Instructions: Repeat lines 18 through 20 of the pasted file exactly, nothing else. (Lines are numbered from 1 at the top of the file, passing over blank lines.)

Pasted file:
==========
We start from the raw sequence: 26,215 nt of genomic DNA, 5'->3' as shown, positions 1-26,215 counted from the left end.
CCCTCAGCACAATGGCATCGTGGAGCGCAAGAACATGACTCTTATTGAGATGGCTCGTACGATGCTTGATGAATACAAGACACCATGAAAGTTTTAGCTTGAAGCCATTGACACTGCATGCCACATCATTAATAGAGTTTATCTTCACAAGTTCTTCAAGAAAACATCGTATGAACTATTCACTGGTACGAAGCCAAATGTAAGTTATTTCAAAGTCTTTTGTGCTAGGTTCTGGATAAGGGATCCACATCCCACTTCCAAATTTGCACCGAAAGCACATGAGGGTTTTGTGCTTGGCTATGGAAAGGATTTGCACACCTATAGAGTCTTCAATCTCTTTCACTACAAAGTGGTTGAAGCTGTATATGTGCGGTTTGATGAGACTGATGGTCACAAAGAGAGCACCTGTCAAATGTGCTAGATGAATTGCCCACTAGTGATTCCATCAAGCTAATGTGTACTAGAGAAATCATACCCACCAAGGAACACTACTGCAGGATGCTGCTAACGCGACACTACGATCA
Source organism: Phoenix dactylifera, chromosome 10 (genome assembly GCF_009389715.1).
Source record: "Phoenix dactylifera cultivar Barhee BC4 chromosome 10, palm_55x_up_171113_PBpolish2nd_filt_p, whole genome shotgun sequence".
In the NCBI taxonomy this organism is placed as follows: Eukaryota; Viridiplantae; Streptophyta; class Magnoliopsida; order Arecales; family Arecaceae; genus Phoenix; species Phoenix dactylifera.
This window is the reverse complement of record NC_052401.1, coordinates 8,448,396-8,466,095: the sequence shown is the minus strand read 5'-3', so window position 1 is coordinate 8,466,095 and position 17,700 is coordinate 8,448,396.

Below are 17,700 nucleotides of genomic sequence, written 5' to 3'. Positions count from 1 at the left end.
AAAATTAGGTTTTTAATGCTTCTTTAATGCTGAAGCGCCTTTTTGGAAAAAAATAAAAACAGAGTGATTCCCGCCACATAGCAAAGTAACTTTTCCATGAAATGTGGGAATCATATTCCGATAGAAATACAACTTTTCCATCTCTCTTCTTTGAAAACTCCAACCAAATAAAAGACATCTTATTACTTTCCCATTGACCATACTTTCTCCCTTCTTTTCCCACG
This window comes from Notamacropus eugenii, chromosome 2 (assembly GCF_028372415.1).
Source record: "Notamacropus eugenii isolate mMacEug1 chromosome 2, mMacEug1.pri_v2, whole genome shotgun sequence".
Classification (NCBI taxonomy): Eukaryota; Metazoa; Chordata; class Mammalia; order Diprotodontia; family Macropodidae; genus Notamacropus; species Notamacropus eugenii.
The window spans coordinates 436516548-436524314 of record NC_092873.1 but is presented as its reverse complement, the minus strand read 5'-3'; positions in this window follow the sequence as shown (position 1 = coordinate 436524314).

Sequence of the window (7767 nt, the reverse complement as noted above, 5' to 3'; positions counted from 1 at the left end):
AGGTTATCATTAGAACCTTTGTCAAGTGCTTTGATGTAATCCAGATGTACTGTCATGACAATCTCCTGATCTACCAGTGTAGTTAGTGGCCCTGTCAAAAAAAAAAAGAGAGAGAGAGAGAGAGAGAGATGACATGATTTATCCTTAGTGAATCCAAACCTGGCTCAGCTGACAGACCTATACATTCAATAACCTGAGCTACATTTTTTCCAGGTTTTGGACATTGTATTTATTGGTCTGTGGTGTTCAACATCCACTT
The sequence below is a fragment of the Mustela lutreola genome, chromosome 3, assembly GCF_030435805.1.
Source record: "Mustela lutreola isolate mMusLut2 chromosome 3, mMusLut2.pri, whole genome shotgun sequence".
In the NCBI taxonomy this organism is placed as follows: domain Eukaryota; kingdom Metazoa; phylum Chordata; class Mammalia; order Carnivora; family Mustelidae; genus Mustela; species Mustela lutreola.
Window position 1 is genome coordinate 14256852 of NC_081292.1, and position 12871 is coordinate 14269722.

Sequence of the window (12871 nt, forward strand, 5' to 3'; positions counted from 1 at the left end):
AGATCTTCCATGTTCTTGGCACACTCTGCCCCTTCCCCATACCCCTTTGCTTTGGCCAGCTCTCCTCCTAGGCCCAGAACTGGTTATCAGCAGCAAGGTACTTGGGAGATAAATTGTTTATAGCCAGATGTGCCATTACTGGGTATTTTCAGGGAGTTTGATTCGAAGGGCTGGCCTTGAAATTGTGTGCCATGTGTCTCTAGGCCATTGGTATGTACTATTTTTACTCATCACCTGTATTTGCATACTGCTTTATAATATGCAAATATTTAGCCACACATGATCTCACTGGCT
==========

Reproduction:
Window position 1 is genome coordinate 14256852 of NC_081292.1, and position 12871 is coordinate 14269722.

Sequence of the window (12871 nt, forward strand, 5' to 3'; positions counted from 1 at the left end):
AGATCTTCCATGTTCTTGGCACACTCTGCCCCTTCCCCATACCCCTTTGCTTTGGCCAGCTCTCCTCCTAGGCCCAGAACTGGTTATCAGCAGCAAGGTACTTGGGAGATAAATTGTTTATAGCCAGATGTGCCATTACTGGGTATTTTCAGGGAGTTTGATTCGAAGGGCTGGCCTTGAAATTGTGTGCCATGTGTCTCTAGGCCATTGGTATGTACTATTTTTACTCATCACCTGTATTTGCATACTGCTTTATAATATGCAAATATTTAGCCACACATGATCTCACTGGCT